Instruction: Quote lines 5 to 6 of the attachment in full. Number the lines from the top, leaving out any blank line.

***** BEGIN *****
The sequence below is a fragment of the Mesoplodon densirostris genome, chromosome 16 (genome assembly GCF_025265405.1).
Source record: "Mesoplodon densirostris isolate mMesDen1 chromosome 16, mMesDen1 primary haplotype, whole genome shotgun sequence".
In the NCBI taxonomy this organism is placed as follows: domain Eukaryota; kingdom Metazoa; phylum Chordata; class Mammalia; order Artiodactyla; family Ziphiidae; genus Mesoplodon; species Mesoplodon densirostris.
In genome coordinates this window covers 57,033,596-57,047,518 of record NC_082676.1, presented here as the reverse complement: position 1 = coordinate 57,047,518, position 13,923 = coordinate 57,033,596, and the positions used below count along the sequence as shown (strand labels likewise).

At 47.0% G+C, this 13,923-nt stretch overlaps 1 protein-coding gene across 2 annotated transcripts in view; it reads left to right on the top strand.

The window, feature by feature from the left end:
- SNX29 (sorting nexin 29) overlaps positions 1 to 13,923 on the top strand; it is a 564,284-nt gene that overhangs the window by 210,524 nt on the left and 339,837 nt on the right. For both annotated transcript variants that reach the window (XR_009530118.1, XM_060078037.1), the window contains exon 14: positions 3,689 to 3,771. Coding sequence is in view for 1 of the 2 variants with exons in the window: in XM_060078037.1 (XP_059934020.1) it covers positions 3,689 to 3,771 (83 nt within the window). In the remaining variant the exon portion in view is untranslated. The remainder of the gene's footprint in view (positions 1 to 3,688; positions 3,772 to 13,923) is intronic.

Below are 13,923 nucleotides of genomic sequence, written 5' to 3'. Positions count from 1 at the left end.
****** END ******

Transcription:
At 47.0% G+C, this 13,923-nt stretch overlaps 1 protein-coding gene across 2 annotated transcripts in view; it reads left to right on the top strand.

The window, feature by feature from the left end: